Archive | June, 2015

Better Than Fiction

28 Jun

A gentle almost lullabye strumming of a guitar opens Summer Fiction’s “By My Side.” It is this instrumentation which makes up the groundwork of the entire song. The base that is set for Bill Ricchini to work his retro magic.

Imagine something James Taylor could have concocted mixed with a bittersweet feeling, thanks to the simplistic guitars and Ricchini’s quiet and soothing voice. The song that comes to mind which holds its weight next to “By My Side” is Simon and Garfunkel “April Come She Will.”There is a soft and comforting sense to the song like “April Come She Will” while they both contain melancholy lyrics sure to relate to many listeners.

Ricchini channels Paul Simon here in his vocals, never straining to reach a high note, keeping the entire tune in a very comfortable range. It is effortless and that is part of what makes “By My Side” so easy to listen to. Some may even classify the track as easy listening, but there is no mistaking the 60s pop folk influences here.

The perfect song to listen to before bed, or lying in the dark, pillows stained with tears, “By My Side” will give you all the feels in all the right ways.

Discography: Summer Fiction (2011). Himalaya (2015).

Official Website:

A Retro Blast

21 Jun

As soon as I heard “Your Past Life as a Blast” by Okkervil River, I immediately recognized a retro element to it, though I couldn’t place what it was.

The tune which lasts around five minutes is an expertly crafted indie rock masterpiece, something that The Shins may have knocked out, but with more of a new wave 80s spin. The melody is simple enough and repeats on a loop throughout most of the song. If you’re looking for a chorus, you may have to read the actual lyrics to find some symmetry, because for the most part “Your Past Life as a Blast” sounds musically the same. In fact it isn’t until almost the four minute mark that there is a noticeable change in sound which peps up the song until the end where a repeating refrain plays until fade out.

But we still haven’t quite nailed what makes this song such a throwback. To do that we have to travel back to 1966 and Bob Lind’s hit “Elusive Butterfly” Though this track is more standard in its pop structure, the way it flows is similar to that of “Your Past Life as a Blast.” There is also something to be said of both vocal pairs that weave in and out of the story with ease and gentleness.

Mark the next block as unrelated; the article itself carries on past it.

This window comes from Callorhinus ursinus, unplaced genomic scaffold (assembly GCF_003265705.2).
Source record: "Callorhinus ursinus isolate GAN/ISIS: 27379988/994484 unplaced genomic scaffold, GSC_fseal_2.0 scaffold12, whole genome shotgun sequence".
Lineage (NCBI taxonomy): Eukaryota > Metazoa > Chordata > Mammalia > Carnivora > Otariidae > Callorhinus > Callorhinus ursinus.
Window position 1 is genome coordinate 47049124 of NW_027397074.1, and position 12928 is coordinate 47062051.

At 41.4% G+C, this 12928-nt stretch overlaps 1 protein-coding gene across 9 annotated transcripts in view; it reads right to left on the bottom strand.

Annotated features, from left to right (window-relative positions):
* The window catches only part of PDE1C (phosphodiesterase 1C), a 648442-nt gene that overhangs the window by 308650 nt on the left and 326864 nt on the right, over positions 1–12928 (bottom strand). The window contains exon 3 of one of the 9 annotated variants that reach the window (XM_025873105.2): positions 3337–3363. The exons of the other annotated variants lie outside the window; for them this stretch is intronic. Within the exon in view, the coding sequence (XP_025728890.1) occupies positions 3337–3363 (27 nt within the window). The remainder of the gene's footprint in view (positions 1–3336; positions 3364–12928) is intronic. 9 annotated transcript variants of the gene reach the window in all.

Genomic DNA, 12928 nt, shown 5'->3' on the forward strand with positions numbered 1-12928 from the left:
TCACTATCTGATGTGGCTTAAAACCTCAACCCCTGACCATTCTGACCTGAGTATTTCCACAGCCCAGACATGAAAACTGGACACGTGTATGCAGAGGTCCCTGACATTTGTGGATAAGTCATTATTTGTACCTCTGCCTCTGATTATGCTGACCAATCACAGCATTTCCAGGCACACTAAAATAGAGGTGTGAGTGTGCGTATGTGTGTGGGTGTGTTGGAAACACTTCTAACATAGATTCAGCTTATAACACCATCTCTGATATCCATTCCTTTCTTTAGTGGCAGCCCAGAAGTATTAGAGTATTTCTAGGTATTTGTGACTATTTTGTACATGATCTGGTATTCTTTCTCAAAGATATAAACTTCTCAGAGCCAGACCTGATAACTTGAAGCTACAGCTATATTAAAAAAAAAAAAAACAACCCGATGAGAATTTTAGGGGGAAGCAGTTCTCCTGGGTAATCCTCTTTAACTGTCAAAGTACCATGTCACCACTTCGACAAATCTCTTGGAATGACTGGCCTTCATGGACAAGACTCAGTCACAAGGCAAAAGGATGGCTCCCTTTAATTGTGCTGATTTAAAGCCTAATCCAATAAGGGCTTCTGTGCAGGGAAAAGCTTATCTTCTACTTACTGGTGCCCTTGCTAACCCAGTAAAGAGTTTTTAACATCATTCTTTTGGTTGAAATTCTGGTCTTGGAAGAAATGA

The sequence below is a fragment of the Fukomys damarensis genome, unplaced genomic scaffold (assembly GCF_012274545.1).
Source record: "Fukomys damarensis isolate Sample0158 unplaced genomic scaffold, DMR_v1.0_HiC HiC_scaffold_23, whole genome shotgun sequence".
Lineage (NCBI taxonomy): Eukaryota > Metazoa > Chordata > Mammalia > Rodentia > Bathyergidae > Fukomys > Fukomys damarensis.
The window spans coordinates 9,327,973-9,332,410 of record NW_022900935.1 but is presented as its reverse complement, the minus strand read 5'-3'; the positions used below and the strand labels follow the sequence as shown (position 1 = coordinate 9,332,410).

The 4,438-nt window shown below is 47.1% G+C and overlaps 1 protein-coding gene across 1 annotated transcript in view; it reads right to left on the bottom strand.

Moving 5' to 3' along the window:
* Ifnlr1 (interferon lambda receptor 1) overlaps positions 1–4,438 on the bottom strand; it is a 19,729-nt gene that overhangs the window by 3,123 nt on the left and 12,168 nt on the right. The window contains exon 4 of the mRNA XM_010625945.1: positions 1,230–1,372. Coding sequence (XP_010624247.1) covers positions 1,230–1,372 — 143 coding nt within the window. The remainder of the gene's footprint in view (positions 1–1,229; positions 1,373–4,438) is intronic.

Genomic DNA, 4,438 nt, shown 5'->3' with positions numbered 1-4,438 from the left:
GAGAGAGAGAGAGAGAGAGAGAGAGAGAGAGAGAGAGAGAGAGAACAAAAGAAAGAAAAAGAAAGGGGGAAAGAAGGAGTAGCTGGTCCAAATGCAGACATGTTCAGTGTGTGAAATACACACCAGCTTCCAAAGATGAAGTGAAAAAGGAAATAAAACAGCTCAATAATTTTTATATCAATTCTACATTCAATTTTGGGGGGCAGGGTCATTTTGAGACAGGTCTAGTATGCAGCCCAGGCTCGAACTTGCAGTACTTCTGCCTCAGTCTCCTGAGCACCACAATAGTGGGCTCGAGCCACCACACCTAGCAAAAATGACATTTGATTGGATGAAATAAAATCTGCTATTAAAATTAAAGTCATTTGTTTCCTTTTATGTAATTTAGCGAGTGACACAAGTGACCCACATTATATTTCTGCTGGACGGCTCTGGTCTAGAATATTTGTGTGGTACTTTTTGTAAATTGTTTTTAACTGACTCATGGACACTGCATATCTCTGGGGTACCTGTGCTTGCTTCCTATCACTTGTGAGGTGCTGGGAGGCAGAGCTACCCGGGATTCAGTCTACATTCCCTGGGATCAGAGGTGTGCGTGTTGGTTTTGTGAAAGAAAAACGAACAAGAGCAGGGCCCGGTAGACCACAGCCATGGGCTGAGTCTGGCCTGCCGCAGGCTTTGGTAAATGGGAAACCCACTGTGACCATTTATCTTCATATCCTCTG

Of course”Elusive Butterfuly” is musically a peppier song, but it is no surprise that after racking my brain for a good day or two this was the tune that reminded me of “Your Past Life as a Blast”


  • 2002 Don’t Fall In Love With Everyone You See
  • 2003 Down the River of Golden Dreams
  • 2005 Black Sheep Boy
  • 2007 The Stage Names
  • 2008 The Stand-Ins
  • 2011 I am Very Far
  • 2013 The Silver Gymnasium

Official Website:


Go East!

14 Jun

Clocking in at just under seven minutes, yes seven minutes, East India Youth’s “Hearts That Never” is a blast of electronica pop. Beeps and Boops and tickling synth runs make up the backbone of the track. And while it is definitely modern there are some retro elements to the song.

William Doyle, who is the mastermind behind East India Youth, meshes 80’s goth rock with The Police’s “Don’t Stand So Close To Me” which is heard in the melody of Doyle’s vocals. It is hard to imagine it not being influenced by that particular Police track.

And it is here where “Hearts That Never” really put a spotlight on the throwback nature of the song. However there are more electronic runs, and distorted backtracks then there are vocals. It’s not a bad thing, it is just the nature of the genre that defines it.

It is the kind of song that is made for dance clubs, spinning as club goers find themselves in a musical trance. It could work as a tune released in the 80s but it also works in this modern age just as easily.

Discography: Total Strife Forever (2014), Culture of Volume (2015).

Official Website:

Go West!

7 Jun

With its wailing electric guitar and pounding drum intro, Western Plaza’s “Change Reaction” sends a jolt of electricity to listeners. Like a wave crashing upon a surfer, the tune catapults itself to true surf rock fashion, rollicking and rolling in and out between high energy almost punk moments, to calmer musical waters.

*ignore wrong title on youtube video*

It would be hard to discuss “Change Reaction” and not mention the pioneers of the genre that are the Beach Boys, so here’s the mention. The tune shows some resemblance to the hit “409” and lead singer Michael Blackwell wears his Brian Wilson sounding vocals on his sleeve. But this track is more experimental.

More than halfway through “Change Reaction” the instrumental solo, a rarity these days, chugs along at a much slower pace, adding some depth and texture to the song. But before listeners can get too comfortable to the new tempo, it perks back up to speed to finish off the song.

Discography: Western Plaza (2015)

Official Website:

If you are looking for artist to define the summer of 2015, Western Plaza is it and “Change Reaction” is the perfect song that encapsulates all the retro goodness the band brings to the table.